The rabies virus is a bullet-shaped killer. It enters the body through an open wound, usually in the saliva delivered during a bite. It can infect -- and kill -- any warm-blooded animal, including human beings. Depending on the area of the country, the wild animals most likely to transmit rabies are raccoons, skunks, bats, and foxes. In 2004, out of a total of 6,844 reported cases of rabies, 94 cases were reported in dogs and 281 cases reported in cats.

Rabies takes two forms. One is described as furious and the other called paralytic. Paralytic rabies is usually the final stage, ending in death. A dog in the furious stage of rabies, which can last for one to seven days, goes through a range of behaviors. She can be restless or nervous, vicious, excitable, and sensitive to light and touch. Her breathing is heavy and fast, causing her to foam at the mouth. Another sign of rabies is a "personality change." For instance, a friendly dog might become withdrawn and snappish, or a shy dog might become much friendlier than usual. As the rabies virus does its work on the central nervous system, the animal has trouble walking and moving. While it's bad form to approach any wild animal or strange dog, never try to approach one who is behaving oddly or having trouble with locomotion. You should be extremely cautious around any animal you know who is acting erratically.

Because rabies is fatal, public health veterinarians recommend euthanizing any animal with signs of rabies who has bitten someone. A dog who appears healthy but has bitten someone must be kept confined for ten days to see if signs of rabies develop. An unvaccinated dog who's exposed to rabies must either be euthanized or strictly confined for six months, with a rabies vaccination given one month before she's released from quarantine. If a vaccinated dog is exposed to rabies, she should be given a booster shot immediately, confined, and closely observed for 90 days. Unfortunately, the only surefire way to confirm a dog has rabies is to examine her brain (specifically, the tissue of her central nervous system) -- which means the dog can't be alive. If you have a dog or cat who dies rather suddenly -- particularly after displaying unusual behavior -- call your veterinarian immediately to see if you should have the animal checked for rabies.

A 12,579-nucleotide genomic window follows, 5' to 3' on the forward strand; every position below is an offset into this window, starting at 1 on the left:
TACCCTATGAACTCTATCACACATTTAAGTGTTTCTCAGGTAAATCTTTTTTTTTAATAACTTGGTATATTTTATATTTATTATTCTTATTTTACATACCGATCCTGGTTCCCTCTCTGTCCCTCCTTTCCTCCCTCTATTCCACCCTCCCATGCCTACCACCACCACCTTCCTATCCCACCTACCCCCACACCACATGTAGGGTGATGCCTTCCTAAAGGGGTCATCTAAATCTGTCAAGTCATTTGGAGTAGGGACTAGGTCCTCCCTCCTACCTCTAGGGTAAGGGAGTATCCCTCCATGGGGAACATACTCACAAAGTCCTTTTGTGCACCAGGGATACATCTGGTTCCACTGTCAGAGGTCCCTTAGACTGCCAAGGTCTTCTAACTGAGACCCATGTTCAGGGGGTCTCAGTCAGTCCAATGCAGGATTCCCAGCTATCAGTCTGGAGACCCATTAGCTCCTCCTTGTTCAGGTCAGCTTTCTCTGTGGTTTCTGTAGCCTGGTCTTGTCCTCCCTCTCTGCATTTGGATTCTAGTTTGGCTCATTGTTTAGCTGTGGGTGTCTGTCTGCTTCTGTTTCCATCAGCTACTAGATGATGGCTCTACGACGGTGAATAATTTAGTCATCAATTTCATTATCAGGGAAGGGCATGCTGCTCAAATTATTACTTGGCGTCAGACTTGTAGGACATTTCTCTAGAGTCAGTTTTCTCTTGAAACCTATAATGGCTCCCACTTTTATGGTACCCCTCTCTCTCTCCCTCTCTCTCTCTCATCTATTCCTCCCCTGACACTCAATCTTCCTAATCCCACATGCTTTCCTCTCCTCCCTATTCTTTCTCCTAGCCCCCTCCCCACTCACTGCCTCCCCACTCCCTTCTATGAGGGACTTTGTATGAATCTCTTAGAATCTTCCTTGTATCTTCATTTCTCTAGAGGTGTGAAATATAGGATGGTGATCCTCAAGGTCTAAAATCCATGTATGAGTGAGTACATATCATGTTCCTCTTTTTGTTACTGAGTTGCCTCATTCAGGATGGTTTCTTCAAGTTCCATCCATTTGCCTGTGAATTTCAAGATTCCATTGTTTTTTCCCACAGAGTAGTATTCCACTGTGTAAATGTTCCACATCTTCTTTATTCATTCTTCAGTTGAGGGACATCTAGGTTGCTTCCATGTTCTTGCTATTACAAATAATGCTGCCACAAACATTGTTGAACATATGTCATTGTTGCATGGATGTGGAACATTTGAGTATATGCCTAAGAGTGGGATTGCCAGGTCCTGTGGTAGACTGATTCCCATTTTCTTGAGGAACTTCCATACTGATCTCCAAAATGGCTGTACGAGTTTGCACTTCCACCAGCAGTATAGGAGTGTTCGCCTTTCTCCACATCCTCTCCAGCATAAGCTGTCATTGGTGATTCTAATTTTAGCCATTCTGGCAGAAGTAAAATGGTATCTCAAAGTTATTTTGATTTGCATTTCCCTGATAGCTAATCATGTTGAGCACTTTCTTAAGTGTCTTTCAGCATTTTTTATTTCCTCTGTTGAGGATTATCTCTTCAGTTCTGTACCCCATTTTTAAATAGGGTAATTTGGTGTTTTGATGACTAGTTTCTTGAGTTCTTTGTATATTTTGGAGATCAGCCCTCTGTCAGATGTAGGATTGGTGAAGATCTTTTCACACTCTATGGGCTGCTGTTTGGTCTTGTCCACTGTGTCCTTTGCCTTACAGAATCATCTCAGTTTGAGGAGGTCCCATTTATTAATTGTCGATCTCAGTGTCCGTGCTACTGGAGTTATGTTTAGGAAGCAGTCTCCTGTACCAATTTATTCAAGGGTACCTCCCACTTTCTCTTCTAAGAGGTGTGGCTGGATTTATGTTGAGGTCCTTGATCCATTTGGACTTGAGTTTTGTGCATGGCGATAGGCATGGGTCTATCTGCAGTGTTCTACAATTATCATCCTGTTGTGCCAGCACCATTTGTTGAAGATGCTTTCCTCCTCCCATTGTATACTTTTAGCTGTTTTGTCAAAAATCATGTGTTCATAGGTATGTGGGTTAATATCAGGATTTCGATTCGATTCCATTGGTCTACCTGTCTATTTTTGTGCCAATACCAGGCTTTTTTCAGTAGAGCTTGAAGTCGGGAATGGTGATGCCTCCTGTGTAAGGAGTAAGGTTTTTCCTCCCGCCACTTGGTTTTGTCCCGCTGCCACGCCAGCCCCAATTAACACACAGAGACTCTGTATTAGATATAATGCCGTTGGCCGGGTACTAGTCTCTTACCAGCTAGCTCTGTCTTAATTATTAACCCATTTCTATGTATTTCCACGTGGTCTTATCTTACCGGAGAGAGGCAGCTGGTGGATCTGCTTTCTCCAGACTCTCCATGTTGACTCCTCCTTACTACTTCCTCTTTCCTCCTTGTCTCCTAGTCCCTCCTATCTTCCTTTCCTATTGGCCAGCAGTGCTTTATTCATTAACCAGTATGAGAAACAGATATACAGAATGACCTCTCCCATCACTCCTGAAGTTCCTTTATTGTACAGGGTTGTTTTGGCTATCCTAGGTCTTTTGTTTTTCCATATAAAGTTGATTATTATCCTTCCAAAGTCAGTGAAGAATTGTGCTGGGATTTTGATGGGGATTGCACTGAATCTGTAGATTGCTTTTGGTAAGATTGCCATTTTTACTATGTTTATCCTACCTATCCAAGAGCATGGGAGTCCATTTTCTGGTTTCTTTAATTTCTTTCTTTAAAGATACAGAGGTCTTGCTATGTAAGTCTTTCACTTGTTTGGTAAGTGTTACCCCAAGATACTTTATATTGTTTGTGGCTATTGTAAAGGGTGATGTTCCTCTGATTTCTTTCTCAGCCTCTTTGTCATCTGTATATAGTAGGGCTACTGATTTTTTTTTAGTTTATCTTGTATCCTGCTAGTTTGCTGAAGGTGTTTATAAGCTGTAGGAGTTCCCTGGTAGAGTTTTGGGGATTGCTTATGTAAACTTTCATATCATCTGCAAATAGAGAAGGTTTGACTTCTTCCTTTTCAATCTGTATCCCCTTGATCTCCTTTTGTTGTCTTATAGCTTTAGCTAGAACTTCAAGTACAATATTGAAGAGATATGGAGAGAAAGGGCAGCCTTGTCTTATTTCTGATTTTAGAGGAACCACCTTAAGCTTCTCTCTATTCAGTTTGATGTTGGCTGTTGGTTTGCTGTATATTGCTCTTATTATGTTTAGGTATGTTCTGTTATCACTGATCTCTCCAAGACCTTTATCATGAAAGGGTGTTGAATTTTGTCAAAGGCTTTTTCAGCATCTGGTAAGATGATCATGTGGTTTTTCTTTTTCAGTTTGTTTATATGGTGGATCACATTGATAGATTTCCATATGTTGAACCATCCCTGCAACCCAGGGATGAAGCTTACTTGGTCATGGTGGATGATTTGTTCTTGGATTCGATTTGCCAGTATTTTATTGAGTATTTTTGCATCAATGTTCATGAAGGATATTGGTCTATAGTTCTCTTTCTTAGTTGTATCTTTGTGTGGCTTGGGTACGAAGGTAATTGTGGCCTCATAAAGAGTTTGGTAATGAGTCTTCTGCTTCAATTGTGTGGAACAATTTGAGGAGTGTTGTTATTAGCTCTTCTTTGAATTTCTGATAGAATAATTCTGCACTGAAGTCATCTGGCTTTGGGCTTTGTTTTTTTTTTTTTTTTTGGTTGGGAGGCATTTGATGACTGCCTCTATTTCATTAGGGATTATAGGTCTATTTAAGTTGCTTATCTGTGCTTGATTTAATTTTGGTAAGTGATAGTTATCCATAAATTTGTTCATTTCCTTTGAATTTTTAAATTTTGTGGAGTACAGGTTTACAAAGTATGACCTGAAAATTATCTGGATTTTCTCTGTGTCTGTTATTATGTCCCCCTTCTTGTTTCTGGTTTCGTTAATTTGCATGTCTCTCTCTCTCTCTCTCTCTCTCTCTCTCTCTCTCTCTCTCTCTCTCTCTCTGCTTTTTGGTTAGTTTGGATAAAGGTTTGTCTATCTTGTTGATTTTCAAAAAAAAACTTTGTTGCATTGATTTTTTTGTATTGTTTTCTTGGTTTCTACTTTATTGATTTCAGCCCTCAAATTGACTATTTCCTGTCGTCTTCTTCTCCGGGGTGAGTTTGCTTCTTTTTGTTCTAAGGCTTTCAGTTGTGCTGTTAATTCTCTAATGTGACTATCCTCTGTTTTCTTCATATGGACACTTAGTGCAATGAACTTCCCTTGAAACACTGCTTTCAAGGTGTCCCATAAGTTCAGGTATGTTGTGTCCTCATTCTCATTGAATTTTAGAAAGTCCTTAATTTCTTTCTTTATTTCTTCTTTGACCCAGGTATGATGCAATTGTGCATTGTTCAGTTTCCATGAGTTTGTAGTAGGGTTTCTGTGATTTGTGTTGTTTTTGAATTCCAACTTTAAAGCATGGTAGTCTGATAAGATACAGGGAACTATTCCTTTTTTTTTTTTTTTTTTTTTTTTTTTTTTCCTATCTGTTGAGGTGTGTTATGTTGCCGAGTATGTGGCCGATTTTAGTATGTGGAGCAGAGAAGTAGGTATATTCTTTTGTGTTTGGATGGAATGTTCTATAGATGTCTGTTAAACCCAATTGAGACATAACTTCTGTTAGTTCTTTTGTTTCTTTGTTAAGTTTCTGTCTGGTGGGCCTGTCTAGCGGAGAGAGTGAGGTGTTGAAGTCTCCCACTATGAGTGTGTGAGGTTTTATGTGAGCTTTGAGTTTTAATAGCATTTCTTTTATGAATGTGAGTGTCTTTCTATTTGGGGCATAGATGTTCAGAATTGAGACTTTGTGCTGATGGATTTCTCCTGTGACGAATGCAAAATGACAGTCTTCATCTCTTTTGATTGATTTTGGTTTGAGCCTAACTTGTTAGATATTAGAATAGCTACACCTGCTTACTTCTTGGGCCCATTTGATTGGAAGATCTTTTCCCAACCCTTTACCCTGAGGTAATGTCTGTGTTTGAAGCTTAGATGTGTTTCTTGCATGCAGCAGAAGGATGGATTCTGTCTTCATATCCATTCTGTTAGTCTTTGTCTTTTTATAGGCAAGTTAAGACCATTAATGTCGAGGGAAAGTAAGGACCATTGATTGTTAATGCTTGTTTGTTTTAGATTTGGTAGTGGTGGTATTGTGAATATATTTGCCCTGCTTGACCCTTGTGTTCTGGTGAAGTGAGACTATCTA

Rabies is serious business. To protect your dog from rabies, you should have her vaccinated when she is three months old, again a year later, and once every three years afterward. If you are bitten by a rabid animal -- or by any animal you can't confirm for certain doesn't have rabies -- immediately clean the bite wound thoroughly with soap and water. Then call your doctor for immediate treatment, which may include a series of rabies vaccinations.